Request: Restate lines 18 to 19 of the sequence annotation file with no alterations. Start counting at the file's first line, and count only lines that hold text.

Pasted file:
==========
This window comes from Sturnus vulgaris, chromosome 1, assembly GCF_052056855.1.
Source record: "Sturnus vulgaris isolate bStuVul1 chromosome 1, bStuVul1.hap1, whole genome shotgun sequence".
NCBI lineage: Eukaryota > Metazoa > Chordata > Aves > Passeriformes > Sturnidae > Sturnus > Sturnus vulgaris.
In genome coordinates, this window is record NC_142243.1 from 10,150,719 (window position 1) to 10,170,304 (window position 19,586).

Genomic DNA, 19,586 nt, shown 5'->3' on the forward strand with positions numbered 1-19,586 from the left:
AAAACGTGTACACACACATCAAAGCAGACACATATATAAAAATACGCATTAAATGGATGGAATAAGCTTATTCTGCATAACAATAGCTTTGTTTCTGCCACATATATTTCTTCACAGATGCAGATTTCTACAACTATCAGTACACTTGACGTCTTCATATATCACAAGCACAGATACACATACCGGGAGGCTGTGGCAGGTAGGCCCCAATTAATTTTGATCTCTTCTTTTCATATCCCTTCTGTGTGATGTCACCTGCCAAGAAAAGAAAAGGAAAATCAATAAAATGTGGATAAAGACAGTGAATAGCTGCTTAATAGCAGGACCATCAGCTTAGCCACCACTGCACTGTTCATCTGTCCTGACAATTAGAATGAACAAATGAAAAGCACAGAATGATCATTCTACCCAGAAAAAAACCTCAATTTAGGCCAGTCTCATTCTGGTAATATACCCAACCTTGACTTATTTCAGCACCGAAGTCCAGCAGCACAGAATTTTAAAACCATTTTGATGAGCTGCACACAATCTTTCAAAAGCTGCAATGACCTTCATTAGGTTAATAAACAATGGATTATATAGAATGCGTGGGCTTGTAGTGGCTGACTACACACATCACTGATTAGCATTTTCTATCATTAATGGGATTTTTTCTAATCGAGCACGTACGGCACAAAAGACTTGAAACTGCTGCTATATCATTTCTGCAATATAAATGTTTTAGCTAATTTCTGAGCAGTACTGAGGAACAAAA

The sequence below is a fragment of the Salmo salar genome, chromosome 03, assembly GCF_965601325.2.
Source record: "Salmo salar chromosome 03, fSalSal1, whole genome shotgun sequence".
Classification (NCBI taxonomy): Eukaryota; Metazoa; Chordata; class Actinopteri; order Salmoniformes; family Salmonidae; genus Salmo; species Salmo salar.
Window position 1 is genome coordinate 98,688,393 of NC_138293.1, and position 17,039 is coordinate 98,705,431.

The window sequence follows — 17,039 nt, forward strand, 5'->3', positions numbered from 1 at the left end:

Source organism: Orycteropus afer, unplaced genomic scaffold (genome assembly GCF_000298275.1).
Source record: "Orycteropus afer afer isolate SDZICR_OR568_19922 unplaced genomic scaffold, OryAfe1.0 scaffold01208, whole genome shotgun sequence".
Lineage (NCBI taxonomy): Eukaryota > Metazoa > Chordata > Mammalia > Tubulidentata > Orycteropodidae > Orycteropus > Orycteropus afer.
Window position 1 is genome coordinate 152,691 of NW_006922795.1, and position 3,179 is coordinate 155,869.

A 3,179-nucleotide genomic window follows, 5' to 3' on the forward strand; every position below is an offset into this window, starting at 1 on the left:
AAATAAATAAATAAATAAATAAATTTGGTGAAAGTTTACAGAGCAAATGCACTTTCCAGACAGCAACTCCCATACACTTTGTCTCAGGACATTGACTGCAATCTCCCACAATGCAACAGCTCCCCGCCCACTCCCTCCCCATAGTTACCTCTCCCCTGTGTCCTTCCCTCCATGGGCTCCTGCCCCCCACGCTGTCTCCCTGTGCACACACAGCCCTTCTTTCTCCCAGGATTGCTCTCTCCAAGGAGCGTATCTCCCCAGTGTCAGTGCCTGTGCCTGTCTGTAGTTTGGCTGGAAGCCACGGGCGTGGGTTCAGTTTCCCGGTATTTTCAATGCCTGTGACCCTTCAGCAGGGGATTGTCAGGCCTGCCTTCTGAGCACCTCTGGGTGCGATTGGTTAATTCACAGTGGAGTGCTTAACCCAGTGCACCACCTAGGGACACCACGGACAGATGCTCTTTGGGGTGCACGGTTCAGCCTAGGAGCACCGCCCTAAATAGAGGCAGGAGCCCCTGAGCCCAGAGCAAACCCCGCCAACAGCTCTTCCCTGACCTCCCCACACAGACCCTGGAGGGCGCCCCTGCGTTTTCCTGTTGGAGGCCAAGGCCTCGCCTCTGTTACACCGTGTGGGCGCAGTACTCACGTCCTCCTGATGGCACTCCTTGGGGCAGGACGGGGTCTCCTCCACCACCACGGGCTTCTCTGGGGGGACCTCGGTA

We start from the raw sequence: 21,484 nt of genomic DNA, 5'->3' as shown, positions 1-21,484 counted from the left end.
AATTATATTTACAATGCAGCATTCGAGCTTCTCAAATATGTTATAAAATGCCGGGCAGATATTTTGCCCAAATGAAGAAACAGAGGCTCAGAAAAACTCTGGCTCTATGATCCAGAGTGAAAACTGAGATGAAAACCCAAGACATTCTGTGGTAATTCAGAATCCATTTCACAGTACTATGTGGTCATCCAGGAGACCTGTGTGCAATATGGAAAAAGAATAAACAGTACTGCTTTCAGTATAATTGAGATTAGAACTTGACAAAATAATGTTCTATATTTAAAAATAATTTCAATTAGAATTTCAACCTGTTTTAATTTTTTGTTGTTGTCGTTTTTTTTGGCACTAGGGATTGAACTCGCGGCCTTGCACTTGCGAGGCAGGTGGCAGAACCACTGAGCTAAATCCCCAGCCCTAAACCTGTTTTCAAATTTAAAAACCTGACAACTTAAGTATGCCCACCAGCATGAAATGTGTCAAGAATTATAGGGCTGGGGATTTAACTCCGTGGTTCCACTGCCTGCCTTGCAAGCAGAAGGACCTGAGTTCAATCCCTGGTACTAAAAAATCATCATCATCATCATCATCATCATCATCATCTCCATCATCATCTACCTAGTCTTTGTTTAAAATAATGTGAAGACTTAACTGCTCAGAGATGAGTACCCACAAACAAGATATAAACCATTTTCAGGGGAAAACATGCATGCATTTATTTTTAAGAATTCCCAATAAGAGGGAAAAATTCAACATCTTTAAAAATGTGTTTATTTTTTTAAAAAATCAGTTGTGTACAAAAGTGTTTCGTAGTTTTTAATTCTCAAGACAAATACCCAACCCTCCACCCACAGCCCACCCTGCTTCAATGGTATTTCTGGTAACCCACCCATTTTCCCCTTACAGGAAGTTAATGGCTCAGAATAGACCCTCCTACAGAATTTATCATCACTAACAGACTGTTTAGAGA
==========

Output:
We start from the raw sequence: 21,484 nt of genomic DNA, 5'->3' as shown, positions 1-21,484 counted from the left end.
AATTATATTTACAATGCAGCATTCGAGCTTCTCAAATATGTTATAAAATGCCGGGCAGATATTTTGCCCAAATGAAGAAACAGAGGCTCAGAAAAACTCTGGCTCTATGATCCAGAGTGAAAACTGAGATGAAAACCCAAGACATTCTGTGGTAATTCAGAATCCATTTCACAGTACTATGTGGTCATCCAGGAGACCTGTGTGCAATATGGAAAAAGAATAAACAGTACTGCTTTCAGTATAATTGAGATTAGAACTTGACAAAATAATGTTCTATATTTAAAAATAATTTCAATTAGAATTTCAACCTGTTTTAATTTTTTGTTGTTGTCGTTTTTTTTGGCACTAGGGATTGAACTCGCGGCCTTGCACTTGCGAGGCAGGTGGCAGAACCACTGAGCTAAATCCCCAGCCCTAAACCTGTTTTCAAATTTAAAAACCTGACAACTTAAGTATGCCCACCAGCATGAAATGTGTCAAGAATTATAGGGCTGGGGATTTAACTCCGTGGTTCCACTGCCTGCCTTGCAAGCAGAAGGACCTGAGTTCAATCCCTGGTACTAAAAAATCATCATCATCATCATCATCATCATCATCATCTCCATCATCATCTACCTAGTCTTTGTTTAAAATAATGTGAAGACTTAACTGCTCAGAGATGAGTACCCACAAACAAGATATAAACCATTTTCAGGGGAAAACATGCATGCATTTATTTTTAAGAATTCCCAATAAGAGGGAAAAATTCAACATCTTTAAAAATGTGTTTATTTTTTTAAAAAATCAGTTGTGTACAAAAGTGTTTCGTAGTTTTTAATTCTCAAGACAAATACCCAACCCTCCACCCACAGCCCACCCTGCTTCAATGGTATTTCTGGTAACCCACCCATTTTCCCCTTACAGGAAGTTAATGGCTCAGAATAGACCCTCCTACAGAATTTATCATCACTAACAGACTGTTTAGAGA